Perhaps it is appropriate to mention now something I was going to bring up later in my speech: one area that needs to be examined is the pharmaceutical price regulation scheme, which is a five-year voluntary contract between the pharmaceutical companies and NICE. If I understand how it is intended to work, the pharmaceutical companies will underwrite any overspend for a particular drug. For various reasons that does not seem to be working in practice. I urge my hon. Friend the Minister to look at that point, which has been made by some in the industry.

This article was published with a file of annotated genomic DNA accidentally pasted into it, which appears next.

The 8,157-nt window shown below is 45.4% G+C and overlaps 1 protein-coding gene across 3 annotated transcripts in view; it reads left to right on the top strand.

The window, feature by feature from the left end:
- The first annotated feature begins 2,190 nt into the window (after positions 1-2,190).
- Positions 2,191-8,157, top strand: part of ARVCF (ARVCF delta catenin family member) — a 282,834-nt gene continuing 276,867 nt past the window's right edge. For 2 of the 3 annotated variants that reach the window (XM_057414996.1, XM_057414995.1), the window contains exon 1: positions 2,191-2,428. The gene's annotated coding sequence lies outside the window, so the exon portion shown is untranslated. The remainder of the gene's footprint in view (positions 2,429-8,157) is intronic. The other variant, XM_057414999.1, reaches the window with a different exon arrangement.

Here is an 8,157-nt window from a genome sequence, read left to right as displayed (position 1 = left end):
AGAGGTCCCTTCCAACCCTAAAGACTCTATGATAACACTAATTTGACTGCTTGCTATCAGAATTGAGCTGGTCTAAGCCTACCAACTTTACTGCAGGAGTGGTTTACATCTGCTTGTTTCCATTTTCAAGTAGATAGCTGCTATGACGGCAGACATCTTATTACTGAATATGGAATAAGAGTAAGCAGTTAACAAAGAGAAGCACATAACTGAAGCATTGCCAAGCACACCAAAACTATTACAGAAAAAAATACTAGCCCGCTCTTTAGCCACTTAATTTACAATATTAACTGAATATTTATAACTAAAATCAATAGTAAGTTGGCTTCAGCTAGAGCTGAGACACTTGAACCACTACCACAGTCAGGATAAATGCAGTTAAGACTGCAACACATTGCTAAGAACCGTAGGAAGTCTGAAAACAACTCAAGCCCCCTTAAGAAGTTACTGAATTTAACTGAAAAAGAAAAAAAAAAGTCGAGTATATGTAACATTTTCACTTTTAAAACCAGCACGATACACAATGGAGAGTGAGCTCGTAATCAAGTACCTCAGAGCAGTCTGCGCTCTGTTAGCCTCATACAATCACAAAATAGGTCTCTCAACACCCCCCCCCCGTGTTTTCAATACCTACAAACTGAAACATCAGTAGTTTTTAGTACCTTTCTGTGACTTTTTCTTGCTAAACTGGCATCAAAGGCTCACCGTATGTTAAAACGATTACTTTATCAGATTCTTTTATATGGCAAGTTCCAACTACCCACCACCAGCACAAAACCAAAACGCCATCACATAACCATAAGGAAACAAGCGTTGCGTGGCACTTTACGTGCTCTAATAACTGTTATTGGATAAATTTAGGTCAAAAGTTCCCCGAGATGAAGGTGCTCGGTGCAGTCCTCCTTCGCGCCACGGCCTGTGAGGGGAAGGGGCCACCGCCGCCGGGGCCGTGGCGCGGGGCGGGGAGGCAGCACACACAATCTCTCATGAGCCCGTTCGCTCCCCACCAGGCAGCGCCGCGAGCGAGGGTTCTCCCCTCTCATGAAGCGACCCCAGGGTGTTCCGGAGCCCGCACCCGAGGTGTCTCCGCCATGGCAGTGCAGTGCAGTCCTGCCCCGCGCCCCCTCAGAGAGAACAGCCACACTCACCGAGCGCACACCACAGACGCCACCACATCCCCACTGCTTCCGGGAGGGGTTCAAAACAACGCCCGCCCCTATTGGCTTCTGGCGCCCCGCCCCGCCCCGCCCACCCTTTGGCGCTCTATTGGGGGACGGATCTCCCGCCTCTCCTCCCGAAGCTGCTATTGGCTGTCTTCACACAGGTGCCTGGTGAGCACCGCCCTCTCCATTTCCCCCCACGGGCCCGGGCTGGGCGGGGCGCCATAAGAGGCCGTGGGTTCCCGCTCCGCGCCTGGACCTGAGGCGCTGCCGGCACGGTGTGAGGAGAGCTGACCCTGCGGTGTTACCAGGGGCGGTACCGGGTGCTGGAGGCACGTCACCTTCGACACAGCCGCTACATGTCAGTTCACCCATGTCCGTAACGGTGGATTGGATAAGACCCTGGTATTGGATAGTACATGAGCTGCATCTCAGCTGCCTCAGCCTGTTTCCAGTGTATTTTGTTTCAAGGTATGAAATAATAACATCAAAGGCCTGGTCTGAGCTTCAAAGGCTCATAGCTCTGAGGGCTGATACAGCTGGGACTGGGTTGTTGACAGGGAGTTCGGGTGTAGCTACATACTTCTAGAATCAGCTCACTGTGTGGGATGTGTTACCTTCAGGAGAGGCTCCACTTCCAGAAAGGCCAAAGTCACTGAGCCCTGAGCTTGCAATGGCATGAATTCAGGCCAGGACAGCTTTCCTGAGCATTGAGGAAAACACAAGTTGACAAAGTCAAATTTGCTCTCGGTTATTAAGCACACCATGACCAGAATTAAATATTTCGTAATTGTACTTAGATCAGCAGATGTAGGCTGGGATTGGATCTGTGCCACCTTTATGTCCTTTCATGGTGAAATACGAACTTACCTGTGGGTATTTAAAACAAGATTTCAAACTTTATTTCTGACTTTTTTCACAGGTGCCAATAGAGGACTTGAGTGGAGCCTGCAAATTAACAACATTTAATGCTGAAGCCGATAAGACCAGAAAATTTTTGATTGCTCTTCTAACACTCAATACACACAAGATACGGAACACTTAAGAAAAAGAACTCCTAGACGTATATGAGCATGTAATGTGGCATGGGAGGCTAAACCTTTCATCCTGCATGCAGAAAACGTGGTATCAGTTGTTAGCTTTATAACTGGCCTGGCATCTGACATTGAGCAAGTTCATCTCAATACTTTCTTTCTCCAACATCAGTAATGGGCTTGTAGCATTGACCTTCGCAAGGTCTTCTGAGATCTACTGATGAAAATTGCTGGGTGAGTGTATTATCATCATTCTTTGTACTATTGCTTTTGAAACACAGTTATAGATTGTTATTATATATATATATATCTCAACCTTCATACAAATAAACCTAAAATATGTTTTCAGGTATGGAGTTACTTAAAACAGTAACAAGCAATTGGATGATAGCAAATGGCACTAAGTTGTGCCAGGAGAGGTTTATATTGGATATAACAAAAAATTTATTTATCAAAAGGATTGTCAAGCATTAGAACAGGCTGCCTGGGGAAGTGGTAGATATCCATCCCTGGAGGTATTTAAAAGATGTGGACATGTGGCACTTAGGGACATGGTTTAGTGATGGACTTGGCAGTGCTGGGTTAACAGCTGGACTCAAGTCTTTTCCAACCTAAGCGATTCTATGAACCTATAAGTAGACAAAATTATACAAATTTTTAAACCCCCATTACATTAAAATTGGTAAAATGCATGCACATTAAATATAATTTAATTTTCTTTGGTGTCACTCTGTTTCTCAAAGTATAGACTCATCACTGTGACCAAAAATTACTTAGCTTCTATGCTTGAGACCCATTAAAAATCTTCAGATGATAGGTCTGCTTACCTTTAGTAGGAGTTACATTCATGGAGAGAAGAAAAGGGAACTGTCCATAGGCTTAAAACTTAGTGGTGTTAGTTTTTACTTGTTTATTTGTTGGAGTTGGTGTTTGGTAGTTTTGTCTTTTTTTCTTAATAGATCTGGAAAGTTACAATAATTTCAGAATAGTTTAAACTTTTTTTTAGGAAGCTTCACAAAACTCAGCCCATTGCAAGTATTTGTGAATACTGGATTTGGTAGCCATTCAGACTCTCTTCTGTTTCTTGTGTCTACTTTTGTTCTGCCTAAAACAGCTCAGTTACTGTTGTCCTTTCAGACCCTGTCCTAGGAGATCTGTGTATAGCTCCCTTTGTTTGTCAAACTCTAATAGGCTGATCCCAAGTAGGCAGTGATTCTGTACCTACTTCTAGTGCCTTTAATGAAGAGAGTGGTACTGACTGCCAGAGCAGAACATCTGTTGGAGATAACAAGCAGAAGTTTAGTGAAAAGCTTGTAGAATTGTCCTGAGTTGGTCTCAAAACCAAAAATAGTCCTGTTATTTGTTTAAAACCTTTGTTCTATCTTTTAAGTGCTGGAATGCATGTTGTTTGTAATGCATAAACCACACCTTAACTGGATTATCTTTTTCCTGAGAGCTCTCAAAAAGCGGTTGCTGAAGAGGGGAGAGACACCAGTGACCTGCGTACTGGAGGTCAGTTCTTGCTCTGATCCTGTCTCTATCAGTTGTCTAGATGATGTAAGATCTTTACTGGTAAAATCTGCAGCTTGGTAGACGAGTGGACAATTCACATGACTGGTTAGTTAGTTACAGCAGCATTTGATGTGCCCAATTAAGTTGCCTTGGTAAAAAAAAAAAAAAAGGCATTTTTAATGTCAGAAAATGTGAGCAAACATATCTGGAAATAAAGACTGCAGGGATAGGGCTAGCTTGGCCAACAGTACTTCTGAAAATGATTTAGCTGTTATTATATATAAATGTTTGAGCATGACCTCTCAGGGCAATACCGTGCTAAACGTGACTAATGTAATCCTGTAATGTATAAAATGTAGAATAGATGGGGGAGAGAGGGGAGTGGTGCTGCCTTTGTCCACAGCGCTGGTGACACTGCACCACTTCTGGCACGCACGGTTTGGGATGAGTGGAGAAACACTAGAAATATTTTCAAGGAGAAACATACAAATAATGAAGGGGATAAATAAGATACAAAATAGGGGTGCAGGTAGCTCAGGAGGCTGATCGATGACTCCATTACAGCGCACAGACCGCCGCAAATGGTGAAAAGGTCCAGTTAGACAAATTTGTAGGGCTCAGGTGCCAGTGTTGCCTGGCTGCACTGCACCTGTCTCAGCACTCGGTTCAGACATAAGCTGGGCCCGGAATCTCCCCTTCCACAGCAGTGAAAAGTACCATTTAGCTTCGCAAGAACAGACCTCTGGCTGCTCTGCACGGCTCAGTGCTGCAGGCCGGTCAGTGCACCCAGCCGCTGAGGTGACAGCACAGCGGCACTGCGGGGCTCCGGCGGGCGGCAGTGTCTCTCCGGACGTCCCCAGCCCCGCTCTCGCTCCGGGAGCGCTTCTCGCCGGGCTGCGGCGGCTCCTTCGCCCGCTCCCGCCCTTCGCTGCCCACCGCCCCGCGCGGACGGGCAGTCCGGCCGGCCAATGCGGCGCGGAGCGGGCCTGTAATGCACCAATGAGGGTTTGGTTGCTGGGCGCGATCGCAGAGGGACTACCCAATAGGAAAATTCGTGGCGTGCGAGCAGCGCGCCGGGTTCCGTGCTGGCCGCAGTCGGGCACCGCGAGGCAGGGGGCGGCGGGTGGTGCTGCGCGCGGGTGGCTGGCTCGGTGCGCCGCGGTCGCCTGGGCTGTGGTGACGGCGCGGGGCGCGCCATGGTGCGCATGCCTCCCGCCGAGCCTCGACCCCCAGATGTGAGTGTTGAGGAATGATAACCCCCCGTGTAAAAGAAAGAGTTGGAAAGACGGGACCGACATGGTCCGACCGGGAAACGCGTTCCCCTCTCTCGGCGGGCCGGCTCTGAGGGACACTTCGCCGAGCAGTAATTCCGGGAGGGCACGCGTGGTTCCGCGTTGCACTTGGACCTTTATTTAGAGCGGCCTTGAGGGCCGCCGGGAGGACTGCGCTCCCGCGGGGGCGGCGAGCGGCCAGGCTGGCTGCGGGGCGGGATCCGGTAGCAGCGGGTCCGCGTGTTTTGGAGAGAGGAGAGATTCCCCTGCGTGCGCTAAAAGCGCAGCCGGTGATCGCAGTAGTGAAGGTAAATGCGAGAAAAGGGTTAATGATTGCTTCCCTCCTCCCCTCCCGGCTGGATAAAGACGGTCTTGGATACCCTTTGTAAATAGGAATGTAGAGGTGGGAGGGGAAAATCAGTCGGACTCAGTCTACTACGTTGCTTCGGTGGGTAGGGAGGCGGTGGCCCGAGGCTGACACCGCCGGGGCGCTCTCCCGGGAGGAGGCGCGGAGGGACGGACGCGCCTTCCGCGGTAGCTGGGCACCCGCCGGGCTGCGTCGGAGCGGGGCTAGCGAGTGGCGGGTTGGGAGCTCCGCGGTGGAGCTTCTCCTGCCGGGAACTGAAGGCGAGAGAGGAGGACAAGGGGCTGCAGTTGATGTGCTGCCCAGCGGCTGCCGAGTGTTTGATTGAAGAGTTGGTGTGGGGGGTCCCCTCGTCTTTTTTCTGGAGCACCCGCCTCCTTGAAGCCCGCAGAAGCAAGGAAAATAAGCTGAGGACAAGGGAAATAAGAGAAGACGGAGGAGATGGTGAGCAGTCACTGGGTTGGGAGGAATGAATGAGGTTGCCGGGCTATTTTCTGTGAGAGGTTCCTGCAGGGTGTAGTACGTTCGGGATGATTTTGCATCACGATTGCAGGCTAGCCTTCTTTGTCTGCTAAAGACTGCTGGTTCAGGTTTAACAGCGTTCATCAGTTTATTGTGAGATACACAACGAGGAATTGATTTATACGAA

In the case of my constituent, Mrs Mears, when her current medication ceases to be effective, Kadcyla is the only option. Although she has responded well to the current treatment, there is every likelihood, and her consultant agrees, that she will respond in a similarly positive way to Kadcyla. There is every chance that she would enjoy the benefits of that drug for a time well in excess of the expected nine months. I would therefore argue that a blanket ban on the drug would be inappropriate. At the very least, there should be some flexibility in the system to make the drug available to people such as my constituent, for whom there is a very high probability that it would have more than the expected benefit. She has responded so well to her existing drug, and if her life could be extended considerably by Kadcyla, that would allow more research to be done on the efficacy of her existing medication, which would be an important body of evidence to add to the appraisal process.